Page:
Between the Covers
For what is a relatively short novel, Mama’s Song manages to cram an essentially simple story with enough raw emotion to leave you feeling like you’ve just walked, hand-in-hand, with a remarkable and very real young woman.
Georgina is young, pregnant, and running away from home. We meet her on the bus, the “brown, lifeless” landscape rolling past as she makes her way to her grandmother’s house. Georgina is seeking refuge from her mother, from the pressures she faces as a pregnant adolescent and the decisions waiting to be made. Problem is Georgina’s parents – her mother, her absent father, and her caring stepfather – have neglected to tell her that her grandmother has recently passed away.
The lead-in is anything but gradual; the story anything but convoluted. And yet, for all its apparent simplicity, this is a complex story told without the bells and whistles and moralising that tend to accompany stories about teenage pregnancy.
Ben Beaton is a high school teacher. It shows. He demonstrates both an understanding of, and a respect for, young people, their experiences and their perspectives. What surprised me most, however, was his ability to so accurately portray the birthing process. Ben is, after all, a man, and while I respect a writer’s ability to tap into the physical and emotional reality of a character’s experiences, I am wary of the man who is confident in his ability to render a realistic portrayal of something he has never, and will never, experience. Don’t get me wrong – I’m not saying that you have to have murdered someone in order to convincingly portray a murderous character. But let’s face it; most of us will never experience the real thing and so our ability to judge the accuracy of such a portrayal is somewhat limited. Writing a birth scene – like writing a sex scene – is a different kettle of fish. Readers will judge your ability as a writer in terms of how realistic your portrayal of such events is, and if you’re a man writing about something that is innately a female experience then I think the odds are stacked against you. To his credit, and my surprise, Ben Beaton writes Georgina’s birthing scene with the sort of insight I’d expect from someone who has actually given birth.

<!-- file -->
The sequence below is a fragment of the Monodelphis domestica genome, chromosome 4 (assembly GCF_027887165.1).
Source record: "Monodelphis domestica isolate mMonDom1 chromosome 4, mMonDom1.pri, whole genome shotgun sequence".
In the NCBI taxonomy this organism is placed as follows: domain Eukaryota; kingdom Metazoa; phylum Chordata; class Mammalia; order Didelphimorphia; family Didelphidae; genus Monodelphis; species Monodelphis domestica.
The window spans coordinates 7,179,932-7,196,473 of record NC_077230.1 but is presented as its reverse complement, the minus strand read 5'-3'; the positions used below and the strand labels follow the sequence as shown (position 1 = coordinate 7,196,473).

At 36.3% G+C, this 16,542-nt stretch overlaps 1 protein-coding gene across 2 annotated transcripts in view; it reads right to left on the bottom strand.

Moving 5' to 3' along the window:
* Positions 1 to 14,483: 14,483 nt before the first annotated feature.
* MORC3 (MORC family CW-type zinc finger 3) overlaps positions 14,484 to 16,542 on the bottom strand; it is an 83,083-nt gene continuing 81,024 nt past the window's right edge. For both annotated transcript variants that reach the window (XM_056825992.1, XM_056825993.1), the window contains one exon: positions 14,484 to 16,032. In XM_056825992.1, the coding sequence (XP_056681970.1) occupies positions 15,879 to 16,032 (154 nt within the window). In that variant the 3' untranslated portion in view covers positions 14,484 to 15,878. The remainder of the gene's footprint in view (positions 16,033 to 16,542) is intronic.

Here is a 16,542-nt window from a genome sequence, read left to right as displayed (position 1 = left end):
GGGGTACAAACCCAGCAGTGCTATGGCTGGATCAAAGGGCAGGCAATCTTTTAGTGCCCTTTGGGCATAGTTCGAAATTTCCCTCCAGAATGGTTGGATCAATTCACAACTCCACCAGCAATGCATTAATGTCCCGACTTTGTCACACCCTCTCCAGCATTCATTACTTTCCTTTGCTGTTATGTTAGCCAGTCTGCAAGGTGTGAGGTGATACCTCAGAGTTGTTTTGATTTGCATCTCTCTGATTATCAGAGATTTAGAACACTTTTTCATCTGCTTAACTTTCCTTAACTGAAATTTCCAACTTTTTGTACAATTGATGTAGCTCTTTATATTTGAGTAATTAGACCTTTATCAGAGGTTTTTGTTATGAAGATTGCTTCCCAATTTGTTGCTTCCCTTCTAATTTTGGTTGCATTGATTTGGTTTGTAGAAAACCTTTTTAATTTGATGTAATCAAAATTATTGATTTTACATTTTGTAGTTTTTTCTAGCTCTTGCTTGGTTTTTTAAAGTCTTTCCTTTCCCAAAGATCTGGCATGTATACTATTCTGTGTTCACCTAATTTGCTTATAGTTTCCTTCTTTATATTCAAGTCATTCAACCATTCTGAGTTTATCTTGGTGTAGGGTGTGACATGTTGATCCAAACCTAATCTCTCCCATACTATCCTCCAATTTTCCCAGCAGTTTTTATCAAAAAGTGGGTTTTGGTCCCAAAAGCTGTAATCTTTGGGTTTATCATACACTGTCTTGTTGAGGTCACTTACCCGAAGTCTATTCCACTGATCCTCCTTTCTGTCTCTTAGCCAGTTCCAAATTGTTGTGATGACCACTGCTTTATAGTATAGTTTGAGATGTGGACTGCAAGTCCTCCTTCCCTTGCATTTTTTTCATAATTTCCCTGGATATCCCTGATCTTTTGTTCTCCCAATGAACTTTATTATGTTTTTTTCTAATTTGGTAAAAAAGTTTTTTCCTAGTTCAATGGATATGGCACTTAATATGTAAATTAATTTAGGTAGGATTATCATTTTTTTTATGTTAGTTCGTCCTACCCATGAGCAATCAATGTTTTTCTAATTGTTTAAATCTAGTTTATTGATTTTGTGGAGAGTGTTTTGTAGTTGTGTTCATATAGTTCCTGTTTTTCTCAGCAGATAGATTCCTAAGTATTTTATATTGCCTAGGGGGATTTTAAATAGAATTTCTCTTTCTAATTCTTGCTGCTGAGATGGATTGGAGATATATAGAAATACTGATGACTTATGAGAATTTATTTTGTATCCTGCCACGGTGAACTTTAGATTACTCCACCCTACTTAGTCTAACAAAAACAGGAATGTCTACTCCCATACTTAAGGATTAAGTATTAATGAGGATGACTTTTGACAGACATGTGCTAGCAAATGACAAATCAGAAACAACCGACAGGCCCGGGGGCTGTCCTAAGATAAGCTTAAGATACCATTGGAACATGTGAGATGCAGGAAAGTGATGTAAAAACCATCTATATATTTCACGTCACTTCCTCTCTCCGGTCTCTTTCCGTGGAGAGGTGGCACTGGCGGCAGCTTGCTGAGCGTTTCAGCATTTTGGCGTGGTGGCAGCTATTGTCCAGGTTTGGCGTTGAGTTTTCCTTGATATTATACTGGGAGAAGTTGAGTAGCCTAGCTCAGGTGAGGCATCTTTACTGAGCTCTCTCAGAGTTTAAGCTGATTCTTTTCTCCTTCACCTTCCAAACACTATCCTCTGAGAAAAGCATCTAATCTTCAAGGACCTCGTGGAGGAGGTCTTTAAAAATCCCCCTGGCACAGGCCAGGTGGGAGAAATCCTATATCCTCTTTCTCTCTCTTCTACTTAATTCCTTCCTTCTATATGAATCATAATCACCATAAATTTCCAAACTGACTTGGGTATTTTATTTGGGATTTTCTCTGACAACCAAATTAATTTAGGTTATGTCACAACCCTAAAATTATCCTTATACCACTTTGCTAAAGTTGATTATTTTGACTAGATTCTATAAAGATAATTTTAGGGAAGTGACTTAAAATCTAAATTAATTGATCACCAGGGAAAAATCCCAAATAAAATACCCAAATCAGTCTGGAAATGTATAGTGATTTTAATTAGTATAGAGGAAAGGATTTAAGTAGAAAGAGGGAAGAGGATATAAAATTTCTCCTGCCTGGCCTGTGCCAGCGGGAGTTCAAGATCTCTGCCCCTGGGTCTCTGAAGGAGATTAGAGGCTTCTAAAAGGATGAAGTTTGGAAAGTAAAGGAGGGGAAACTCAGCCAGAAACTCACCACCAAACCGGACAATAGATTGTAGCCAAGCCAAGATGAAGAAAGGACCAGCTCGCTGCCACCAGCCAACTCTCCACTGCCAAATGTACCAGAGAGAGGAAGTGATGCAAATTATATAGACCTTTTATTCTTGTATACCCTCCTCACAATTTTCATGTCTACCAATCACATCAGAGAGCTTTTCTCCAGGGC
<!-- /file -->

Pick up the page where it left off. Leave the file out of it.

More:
But this story is about more than teenage pregnancy and a convincing birth scene. It is a journey of self-discovery, a story about friendship and family and finding out for yourself what’s right for you. This is a very moving, beautifully written book, recommended for mature young adults and parents of teenagers.
Books reviewed are available at the Book Warehouse in Keen Street, Lismore, and at Lismore Shopping Square.